Protected by the bones of the skull, your eyes lie inside hollow openings called orbits. Each eye is held in place by six eye muscles and ligaments, and is cushioned by fat. The eye muscles work together so that your eyes move to form a single image. Symptoms of double vision (diplopia) may appear when these muscles are not working together.
The white outer layer of the eyeball is called the sclera. The conjunctiva is the mucous membrane covering the sclera and lining the eyelids. Inflammation or infection of the conjunctiva or sclera may cause redness, tearing, or discharge of the eye. The clear window covering at the front of the eye is the cornea, which lies in front of the colored part of the eye, the iris.
The inside of the eye is divided into two chambers. The front chamber is filled with a watery liquid called aqueous humor. The larger chamber in back is filled with a soft jelly called vitreous humor. An overproduction of aqueous humor can cause a build-up of intraocular pressure which contributes to glaucoma. Degenerative changes in the vitreous humor can cause symptoms of floaters.
Between the two chambers is a clear disk called the lens. The lens is held in place by rings of muscles that help the eye focus and see at varying distances. Muscles pull on the lens to make it flatter to view distant objects; they relax, allowing it to take a more curved shape for looking at nearby objects. This change in the curvature of the lens is called accommodation. Cataracts result from a natural aging process which causes the clear lens to become cloudy over time and lose its focusing ability. Patients with cataracts may have difficulty seeing at distance, reading newsprint or experience symptoms of glare.
Your eye works somewhat like a camera. Light rays pass through the cornea and enter the eye through the pupil. The pupil can adjust in size to limit the amount of light coming in, much like the diaphragm of a camera. Behind the pupil, the lens bends the light rays. After passing through the fluid in the eyeball, the light rays are focused on the retina.
The retina is a layer of light-sensitive nerve tissue lining the back inside of the eye. Made up of millions of cells, the retina reacts to light. There are two types of cells in the retina—rods and cones. Rods detect the amount of light —from very dim to very bright light. Cones detect the color of the light—red, green, or blue. Those who cannot see a full range of colors are “color-blind”. The center of the retina is the macula which allows us to read and see fine detail. As people age, the retinal cells in the macula can slowly break down leading to macular degeneration. This causes blurry and distorted central vision, but does not lead to complete blindness as the peripheral retina and vision are still intact.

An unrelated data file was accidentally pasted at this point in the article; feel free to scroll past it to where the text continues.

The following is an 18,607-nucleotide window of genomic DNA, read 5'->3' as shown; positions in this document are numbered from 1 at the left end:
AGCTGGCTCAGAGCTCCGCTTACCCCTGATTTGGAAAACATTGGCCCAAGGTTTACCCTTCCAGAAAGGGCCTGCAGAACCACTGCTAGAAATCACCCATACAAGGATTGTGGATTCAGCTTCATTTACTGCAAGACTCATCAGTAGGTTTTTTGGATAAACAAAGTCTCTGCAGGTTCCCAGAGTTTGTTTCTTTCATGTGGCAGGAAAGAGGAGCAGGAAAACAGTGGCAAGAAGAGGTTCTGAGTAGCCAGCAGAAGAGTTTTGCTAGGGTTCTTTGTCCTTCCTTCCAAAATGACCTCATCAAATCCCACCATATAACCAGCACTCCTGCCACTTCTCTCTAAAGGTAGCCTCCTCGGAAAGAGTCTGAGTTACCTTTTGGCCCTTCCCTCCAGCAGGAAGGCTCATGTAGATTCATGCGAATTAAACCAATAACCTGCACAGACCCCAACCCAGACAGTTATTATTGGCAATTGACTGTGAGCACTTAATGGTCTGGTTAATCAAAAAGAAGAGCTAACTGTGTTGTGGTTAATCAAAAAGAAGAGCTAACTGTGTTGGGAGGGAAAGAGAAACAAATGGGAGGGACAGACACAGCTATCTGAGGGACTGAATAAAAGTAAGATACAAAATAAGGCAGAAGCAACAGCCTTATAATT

The retina reacts when light hits it, sending a message along the optic (eye) nerve to the brain. Because the light rays are bent by the lens, the image formed on the retina is upside down. As the signals are conveyed by the optic nerve, the brain analyzes the information turning the image upright and producing the single image that we see.
Caring for Your Eyes
Even if you are not having difficulty with your vision, periodic eye exams can identify developing problems. The sooner problems are detected, the sooner proper treatment may begin. If you wear glasses or contact lenses, visit the eye physician regularly to monitor your vision and adjust your prescription as needed. If you play sports, wearing safety glasses reduces the risk of an eye injury. People with a family history of eye disease such as glaucoma, macular degeneration or corneal dystrophy should be monitored at regular intervals for the possible development of these conditions. A dilated eye exam allows the physician to monitor the health of not only the eye, but the body as well. Patients with systemic disease such as high blood pressure, diabetes, or heart disease can benefit from annual dilated eye exams.